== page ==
organization broadcasts ‘fur therapy’ statewide | News for Fenton, Linden, Holly MI

Lime tree – The hairiest, happiest therapists in the state are probably graduates of Mid-Michigan Therapy Dogs (MMTD).

Marianna Ziegler-Hickey, vice president of MMTD, said fur therapy inspires everything from utter joy to wonder, and helps de-stress an environment. “It creates an intangible bond between humans and dogs, and it reaches people and builds bridges. It’s therapy that humans can’t provide, but dogs can, ”she said.

They recently attended the Linden Holiday Happening Frosty Parade, where nine handlers and their dogs from the Linden Fire Station chatted with spectators at the event and let the children pet their well behaved dogs.

Three Linden students recently graduated from the Fall Therapy Dog Program with their pets. The ceremony was held at the Goodrich United Methodist Church on Thursday, November 18, which is also their training center.

Linden resident Tracey Head, who is studying social work, completed the program with her 2.5-year-old golden retriever Teddy and graduated in November. Attending the Linden Parade was their first event after graduation.

“People love it. Someone sees a dog and they think “oh my god”. This is the best thing. I think it’s amazing and awesome. I can’t wait to go to school and get out into the community, ”she said.

MMTD, a non-profit organization, has 152 handler and dog teams that service area schools, airports, medical facilities,

community events and parades. Classes last 12 weeks, cost $ 200, and take place every two years. MMTD accepts approximately 25 people in a class. The students bring their dogs and together they form a team. Teams must pass the Canine Good Citizen test established by the American Kennel Club after the first six weeks. If they are successful, they spend the next six weeks making visits to socialize the dogs. They bring distractions like wheelchairs, strollers, and food during training.

These dogs cannot show aggression and they must follow basic commands. They are required to have up-to-date plans and managers must pass a background check as they often visit places with vulnerable populations. MMTD trains all different breeds, from Great Danes to Chihuahuas.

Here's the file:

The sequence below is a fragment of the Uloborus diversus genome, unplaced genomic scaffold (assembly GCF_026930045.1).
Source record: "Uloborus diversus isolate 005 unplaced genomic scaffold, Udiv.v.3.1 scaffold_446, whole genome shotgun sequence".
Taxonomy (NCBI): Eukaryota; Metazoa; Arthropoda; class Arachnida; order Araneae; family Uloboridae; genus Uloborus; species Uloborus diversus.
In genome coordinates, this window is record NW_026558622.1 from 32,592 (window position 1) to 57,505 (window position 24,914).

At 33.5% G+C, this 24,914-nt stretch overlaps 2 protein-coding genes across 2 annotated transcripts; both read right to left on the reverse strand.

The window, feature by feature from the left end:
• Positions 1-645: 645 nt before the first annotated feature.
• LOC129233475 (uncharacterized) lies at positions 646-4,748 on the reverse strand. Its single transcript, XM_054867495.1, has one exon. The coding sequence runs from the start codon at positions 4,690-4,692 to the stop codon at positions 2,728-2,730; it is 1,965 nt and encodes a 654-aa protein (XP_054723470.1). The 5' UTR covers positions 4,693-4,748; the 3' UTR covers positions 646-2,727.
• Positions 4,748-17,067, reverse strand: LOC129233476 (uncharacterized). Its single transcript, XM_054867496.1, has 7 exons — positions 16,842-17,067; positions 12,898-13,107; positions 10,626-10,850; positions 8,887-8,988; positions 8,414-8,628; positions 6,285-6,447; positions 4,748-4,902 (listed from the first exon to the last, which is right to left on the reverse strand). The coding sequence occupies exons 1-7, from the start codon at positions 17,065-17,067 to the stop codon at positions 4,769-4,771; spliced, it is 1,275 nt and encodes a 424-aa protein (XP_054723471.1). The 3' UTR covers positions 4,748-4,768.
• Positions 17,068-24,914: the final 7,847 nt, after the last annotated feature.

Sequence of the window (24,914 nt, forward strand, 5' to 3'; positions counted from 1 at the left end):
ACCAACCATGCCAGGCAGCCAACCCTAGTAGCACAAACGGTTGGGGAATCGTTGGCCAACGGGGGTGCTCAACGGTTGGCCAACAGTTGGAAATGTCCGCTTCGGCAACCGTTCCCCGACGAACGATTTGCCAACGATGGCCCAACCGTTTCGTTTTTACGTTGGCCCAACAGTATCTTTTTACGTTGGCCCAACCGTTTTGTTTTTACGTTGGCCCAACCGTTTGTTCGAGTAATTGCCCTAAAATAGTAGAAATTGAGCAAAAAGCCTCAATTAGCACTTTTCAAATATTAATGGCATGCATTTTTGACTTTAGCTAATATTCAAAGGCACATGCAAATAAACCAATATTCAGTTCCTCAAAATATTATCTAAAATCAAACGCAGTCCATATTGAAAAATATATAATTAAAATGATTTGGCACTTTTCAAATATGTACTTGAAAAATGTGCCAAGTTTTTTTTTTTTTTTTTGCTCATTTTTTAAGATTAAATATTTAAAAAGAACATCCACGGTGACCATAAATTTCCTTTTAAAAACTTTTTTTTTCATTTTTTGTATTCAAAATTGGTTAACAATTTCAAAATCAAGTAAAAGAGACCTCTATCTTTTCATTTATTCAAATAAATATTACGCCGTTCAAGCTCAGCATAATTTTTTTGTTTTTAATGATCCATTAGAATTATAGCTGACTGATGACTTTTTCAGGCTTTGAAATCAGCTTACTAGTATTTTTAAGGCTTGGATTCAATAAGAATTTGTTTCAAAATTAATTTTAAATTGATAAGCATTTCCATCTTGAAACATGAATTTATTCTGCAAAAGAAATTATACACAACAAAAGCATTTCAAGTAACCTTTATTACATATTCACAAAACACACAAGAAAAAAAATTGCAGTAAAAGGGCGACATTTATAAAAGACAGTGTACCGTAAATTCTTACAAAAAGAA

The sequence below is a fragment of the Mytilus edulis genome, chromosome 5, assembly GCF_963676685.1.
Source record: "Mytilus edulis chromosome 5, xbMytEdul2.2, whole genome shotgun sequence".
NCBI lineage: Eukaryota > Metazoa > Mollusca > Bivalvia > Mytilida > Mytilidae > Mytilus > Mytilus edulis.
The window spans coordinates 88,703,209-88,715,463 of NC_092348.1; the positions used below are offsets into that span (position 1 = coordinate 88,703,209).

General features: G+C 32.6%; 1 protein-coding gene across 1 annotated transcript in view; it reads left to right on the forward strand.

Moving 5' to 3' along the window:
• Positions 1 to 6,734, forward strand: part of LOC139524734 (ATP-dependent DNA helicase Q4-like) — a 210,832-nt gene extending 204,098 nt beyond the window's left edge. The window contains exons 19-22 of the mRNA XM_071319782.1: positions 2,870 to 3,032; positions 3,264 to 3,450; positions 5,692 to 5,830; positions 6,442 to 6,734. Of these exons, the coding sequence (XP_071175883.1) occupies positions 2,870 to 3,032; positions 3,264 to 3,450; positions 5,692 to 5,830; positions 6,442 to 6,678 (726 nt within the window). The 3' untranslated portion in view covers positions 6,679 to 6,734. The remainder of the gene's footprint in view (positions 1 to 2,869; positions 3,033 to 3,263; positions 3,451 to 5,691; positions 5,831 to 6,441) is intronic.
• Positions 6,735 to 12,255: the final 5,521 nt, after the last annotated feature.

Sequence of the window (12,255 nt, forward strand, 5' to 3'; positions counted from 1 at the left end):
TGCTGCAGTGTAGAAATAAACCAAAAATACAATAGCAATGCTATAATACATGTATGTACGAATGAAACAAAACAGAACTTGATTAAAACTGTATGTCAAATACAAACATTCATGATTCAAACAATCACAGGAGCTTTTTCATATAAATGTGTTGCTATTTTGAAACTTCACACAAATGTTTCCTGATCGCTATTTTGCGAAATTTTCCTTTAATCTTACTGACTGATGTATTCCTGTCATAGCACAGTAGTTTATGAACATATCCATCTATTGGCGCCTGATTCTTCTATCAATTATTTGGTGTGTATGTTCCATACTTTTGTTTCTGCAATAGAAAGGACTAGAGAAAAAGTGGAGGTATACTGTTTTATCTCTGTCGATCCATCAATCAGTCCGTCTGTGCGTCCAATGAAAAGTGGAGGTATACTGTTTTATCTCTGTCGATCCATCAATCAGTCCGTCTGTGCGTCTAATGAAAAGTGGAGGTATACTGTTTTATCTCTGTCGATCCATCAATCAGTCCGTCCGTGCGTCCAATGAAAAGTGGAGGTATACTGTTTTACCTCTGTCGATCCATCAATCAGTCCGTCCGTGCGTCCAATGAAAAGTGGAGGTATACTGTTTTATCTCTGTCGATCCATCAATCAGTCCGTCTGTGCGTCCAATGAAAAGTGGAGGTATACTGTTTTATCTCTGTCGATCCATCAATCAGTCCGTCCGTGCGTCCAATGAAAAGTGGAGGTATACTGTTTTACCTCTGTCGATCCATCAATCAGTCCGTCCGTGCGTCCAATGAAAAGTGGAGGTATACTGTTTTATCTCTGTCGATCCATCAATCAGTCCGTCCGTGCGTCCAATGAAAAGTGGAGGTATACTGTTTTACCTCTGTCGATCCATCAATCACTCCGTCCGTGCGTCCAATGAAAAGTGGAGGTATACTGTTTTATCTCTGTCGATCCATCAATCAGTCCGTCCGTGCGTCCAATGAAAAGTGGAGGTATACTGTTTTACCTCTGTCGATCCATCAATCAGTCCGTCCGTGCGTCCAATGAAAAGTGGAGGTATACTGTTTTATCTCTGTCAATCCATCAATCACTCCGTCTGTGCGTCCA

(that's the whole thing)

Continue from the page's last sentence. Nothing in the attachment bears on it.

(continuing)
“You have to have the heart for service and the heart for giving back to the community,” Ziegler-Hickey said. MMTD visited dozens of facilities across the state, including seeing students at Oxford High after the shooting. The teams are trained in mourning. advice.

The dogs go to Girl Scout reading programs, they visit the Symphony of Linden, Genesee Valley Mall and Bishop Airport in November when they hosted the National Troops. With this program, called Operation Handshake, dogs will greet troops when they go on active duty and when they return. MMTD is a community partner of Bishop Airport.

The teams also service the Genesee County 911 operations center with monthly visits, and they also visit the Flint Police Department. One of their best-known graduate teams works for one of the Green Bay Packers’ doctors.

Although MMTD has teams across the state and country, they are heavily concentrated in Linden and in the schools. There are nine dog handlers with 10 MMTD dogs working in Linden Community Schools. They are members of Linden Pay it Forward, and they’ve also prepared gift bags for the K9 cops.

Much of the job involves meeting older people and helping struggling students. Head has noticed that more and more schools are bringing in therapy dogs, which she supports. “I think it helps calm the kids. I love the reading program, ”she said. “I believe it helps with the mental health issues that we currently have. Dogs love you unconditionally. I’m glad I did. I like the experience. Can’t wait to put smiles on more faces.

The next series of courses will start on March 1, 2022. Places are filling up quickly.

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